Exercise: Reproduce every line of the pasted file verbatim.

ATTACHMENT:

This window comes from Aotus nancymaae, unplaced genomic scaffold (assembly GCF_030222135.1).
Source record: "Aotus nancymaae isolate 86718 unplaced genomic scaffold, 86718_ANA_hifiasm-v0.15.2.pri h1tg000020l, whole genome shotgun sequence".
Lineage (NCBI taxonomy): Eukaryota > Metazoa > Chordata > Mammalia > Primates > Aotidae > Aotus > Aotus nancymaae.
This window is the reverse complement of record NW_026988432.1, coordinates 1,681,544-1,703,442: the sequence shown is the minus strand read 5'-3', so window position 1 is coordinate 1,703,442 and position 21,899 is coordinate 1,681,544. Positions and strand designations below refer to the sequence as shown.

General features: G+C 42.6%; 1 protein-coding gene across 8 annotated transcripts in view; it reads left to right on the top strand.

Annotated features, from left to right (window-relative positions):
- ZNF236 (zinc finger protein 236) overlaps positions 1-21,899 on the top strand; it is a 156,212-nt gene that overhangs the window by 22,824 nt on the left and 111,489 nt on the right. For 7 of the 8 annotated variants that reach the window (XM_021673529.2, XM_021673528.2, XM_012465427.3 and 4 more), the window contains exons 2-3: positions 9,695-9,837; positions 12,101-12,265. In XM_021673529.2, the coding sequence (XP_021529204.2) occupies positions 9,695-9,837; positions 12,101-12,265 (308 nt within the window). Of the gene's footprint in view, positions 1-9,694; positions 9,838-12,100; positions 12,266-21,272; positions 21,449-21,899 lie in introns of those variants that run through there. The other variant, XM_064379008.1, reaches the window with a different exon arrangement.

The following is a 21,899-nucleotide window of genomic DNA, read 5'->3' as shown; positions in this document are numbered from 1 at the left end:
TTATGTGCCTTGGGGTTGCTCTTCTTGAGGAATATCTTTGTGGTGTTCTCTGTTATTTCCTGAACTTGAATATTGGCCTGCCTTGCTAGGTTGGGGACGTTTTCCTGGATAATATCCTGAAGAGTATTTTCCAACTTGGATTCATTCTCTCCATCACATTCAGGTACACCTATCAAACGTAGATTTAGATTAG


This window comes from Aotus nancymaae, unplaced genomic scaffold (assembly GCF_030222135.1).
Source record: "Aotus nancymaae isolate 86718 unplaced genomic scaffold, 86718_ANA_hifiasm-v0.15.2.pri h1tg000020l, whole genome shotgun sequence".
Lineage (NCBI taxonomy): Eukaryota > Metazoa > Chordata > Mammalia > Primates > Aotidae > Aotus > Aotus nancymaae.
This window is the reverse complement of record NW_026988432.1, coordinates 1,681,544-1,703,442: the sequence shown is the minus strand read 5'-3', so window position 1 is coordinate 1,703,442 and position 21,899 is coordinate 1,681,544. Positions and strand designations below refer to the sequence as shown.

General features: G+C 42.6%; 1 protein-coding gene across 8 annotated transcripts in view; it reads left to right on the top strand.

Annotated features, from left to right (window-relative positions):
- ZNF236 (zinc finger protein 236) overlaps positions 1-21,899 on the top strand; it is a 156,212-nt gene that overhangs the window by 22,824 nt on the left and 111,489 nt on the right. For 7 of the 8 annotated variants that reach the window (XM_021673529.2, XM_021673528.2, XM_012465427.3 and 4 more), the window contains exons 2-3: positions 9,695-9,837; positions 12,101-12,265. In XM_021673529.2, the coding sequence (XP_021529204.2) occupies positions 9,695-9,837; positions 12,101-12,265 (308 nt within the window). Of the gene's footprint in view, positions 1-9,694; positions 9,838-12,100; positions 12,266-21,272; positions 21,449-21,899 lie in introns of those variants that run through there. The other variant, XM_064379008.1, reaches the window with a different exon arrangement.

The following is a 21,899-nucleotide window of genomic DNA, read 5'->3' as shown; positions in this document are numbered from 1 at the left end:
TTATGTGCCTTGGGGTTGCTCTTCTTGAGGAATATCTTTGTGGTGTTCTCTGTTATTTCCTGAACTTGAATATTGGCCTGCCTTGCTAGGTTGGGGACGTTTTCCTGGATAATATCCTGAAGAGTATTTTCCAACTTGGATTCATTCTCTCCATCACATTCAGGTACACCTATCAAACGTAGATTTAGATTAG